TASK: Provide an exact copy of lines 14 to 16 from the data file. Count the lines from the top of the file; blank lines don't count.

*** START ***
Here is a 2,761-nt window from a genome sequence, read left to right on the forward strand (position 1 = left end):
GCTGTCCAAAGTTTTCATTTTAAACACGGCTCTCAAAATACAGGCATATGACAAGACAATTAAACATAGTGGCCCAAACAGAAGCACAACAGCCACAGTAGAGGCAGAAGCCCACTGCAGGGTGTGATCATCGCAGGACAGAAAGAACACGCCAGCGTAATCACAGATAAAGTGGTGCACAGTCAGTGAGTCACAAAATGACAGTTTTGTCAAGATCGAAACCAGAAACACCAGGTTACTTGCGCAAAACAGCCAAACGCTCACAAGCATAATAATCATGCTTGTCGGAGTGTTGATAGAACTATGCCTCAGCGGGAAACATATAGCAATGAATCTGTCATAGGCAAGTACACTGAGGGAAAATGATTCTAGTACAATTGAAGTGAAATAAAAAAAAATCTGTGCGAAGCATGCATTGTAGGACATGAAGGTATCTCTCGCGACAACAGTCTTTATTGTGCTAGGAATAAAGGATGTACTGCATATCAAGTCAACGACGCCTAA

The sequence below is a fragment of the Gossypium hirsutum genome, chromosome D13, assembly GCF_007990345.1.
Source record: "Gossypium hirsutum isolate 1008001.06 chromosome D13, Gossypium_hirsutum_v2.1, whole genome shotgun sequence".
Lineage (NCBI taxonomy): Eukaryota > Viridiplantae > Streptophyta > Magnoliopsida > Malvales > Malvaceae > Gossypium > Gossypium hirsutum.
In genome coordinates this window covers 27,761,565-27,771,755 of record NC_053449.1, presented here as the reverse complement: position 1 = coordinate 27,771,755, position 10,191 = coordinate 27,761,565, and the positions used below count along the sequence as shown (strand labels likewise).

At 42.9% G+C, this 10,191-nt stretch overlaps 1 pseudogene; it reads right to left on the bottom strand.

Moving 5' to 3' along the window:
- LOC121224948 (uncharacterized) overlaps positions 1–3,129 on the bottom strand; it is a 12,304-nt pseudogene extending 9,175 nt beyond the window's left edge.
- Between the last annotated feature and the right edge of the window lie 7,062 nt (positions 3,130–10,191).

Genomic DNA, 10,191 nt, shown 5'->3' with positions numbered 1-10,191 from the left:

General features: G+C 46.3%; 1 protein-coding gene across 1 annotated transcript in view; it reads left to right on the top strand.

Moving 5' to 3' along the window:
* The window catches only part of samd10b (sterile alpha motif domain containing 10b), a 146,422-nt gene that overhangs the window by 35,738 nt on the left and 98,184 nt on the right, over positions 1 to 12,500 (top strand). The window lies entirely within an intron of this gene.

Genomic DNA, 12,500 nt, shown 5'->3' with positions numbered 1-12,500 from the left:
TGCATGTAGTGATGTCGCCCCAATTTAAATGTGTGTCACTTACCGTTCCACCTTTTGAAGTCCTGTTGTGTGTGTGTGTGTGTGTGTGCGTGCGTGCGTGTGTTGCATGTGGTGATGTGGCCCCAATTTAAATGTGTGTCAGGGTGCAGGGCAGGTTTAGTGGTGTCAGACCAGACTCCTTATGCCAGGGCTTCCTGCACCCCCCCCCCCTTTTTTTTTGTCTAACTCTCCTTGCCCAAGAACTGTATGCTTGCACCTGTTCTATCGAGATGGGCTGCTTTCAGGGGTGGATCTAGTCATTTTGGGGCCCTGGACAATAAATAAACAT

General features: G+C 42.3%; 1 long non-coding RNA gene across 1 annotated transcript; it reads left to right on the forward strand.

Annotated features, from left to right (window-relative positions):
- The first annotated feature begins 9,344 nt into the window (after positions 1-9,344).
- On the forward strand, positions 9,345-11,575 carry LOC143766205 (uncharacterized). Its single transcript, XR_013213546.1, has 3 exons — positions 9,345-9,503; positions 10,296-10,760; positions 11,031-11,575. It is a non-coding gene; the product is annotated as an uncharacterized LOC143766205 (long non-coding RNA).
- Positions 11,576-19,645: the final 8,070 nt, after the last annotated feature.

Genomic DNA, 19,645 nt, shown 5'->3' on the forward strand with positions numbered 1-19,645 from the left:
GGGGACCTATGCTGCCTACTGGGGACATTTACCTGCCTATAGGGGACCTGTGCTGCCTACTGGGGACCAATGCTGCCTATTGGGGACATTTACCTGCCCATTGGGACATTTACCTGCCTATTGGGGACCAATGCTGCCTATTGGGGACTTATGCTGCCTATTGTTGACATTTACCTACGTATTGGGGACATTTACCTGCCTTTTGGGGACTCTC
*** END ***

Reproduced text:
* The window catches only part of samd10b (sterile alpha motif domain containing 10b), a 146,422-nt gene that overhangs the window by 35,738 nt on the left and 98,184 nt on the right, over positions 1 to 12,500 (top strand). The window lies entirely within an intron of this gene.

Genomic DNA, 12,500 nt, shown 5'->3' with positions numbered 1-12,500 from the left:
TGCATGTAGTGATGTCGCCCCAATTTAAATGTGTGTCACTTACCGTTCCACCTTTTGAAGTCCTGTTGTGTGTGTGTGTGTGTGTGTGCGTGCGTGCGTGTGTTGCATGTGGTGATGTGGCCCCAATTTAAATGTGTGTCAGGGTGCAGGGCAGGTTTAGTGGTGTCAGACCAGACTCCTTATGCCAGGGCTTCCTGCACCCCCCCCCCCTTTTTTTTTGTCTAACTCTCCTTGCCCAAGAACTGTATGCTTGCACCTGTTCTATCGAGATGGGCTGCTTTCAGGGGTGGATCTAGTCATTTTGGGGCCCTGGACAATAAATAAACAT